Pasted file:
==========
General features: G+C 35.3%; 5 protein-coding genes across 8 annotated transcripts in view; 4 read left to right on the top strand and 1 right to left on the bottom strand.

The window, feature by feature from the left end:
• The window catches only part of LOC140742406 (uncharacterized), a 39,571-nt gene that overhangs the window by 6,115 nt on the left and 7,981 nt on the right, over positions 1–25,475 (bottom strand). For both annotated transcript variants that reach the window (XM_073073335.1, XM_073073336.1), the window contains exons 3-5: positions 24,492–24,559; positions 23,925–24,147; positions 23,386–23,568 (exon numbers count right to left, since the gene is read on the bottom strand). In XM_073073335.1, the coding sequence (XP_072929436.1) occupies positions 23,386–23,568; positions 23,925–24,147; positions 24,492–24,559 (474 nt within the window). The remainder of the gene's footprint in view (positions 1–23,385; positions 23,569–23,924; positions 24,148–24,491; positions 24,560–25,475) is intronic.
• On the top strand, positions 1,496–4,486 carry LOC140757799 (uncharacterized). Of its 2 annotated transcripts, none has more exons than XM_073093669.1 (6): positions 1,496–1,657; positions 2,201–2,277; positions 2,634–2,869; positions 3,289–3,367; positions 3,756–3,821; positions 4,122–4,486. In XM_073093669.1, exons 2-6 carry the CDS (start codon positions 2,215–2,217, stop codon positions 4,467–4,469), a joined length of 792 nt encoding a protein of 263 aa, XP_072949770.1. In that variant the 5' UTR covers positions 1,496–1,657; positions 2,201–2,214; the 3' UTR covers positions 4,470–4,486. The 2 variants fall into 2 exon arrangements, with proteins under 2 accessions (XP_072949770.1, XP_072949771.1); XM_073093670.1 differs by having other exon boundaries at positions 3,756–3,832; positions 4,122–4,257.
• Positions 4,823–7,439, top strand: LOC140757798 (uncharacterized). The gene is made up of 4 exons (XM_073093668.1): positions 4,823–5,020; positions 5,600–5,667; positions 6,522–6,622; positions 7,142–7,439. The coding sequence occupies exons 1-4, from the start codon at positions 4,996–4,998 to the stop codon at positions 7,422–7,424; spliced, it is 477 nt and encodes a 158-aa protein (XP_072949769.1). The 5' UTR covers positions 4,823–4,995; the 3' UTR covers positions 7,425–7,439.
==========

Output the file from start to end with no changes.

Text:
General features: G+C 35.3%; 5 protein-coding genes across 8 annotated transcripts in view; 4 read left to right on the top strand and 1 right to left on the bottom strand.

The window, feature by feature from the left end:
• The window catches only part of LOC140742406 (uncharacterized), a 39,571-nt gene that overhangs the window by 6,115 nt on the left and 7,981 nt on the right, over positions 1–25,475 (bottom strand). For both annotated transcript variants that reach the window (XM_073073335.1, XM_073073336.1), the window contains exons 3-5: positions 24,492–24,559; positions 23,925–24,147; positions 23,386–23,568 (exon numbers count right to left, since the gene is read on the bottom strand). In XM_073073335.1, the coding sequence (XP_072929436.1) occupies positions 23,386–23,568; positions 23,925–24,147; positions 24,492–24,559 (474 nt within the window). The remainder of the gene's footprint in view (positions 1–23,385; positions 23,569–23,924; positions 24,148–24,491; positions 24,560–25,475) is intronic.
• On the top strand, positions 1,496–4,486 carry LOC140757799 (uncharacterized). Of its 2 annotated transcripts, none has more exons than XM_073093669.1 (6): positions 1,496–1,657; positions 2,201–2,277; positions 2,634–2,869; positions 3,289–3,367; positions 3,756–3,821; positions 4,122–4,486. In XM_073093669.1, exons 2-6 carry the CDS (start codon positions 2,215–2,217, stop codon positions 4,467–4,469), a joined length of 792 nt encoding a protein of 263 aa, XP_072949770.1. In that variant the 5' UTR covers positions 1,496–1,657; positions 2,201–2,214; the 3' UTR covers positions 4,470–4,486. The 2 variants fall into 2 exon arrangements, with proteins under 2 accessions (XP_072949770.1, XP_072949771.1); XM_073093670.1 differs by having other exon boundaries at positions 3,756–3,832; positions 4,122–4,257.
• Positions 4,823–7,439, top strand: LOC140757798 (uncharacterized). The gene is made up of 4 exons (XM_073093668.1): positions 4,823–5,020; positions 5,600–5,667; positions 6,522–6,622; positions 7,142–7,439. The coding sequence occupies exons 1-4, from the start codon at positions 4,996–4,998 to the stop codon at positions 7,422–7,424; spliced, it is 477 nt and encodes a 158-aa protein (XP_072949769.1). The 5' UTR covers positions 4,823–4,995; the 3' UTR covers positions 7,425–7,439.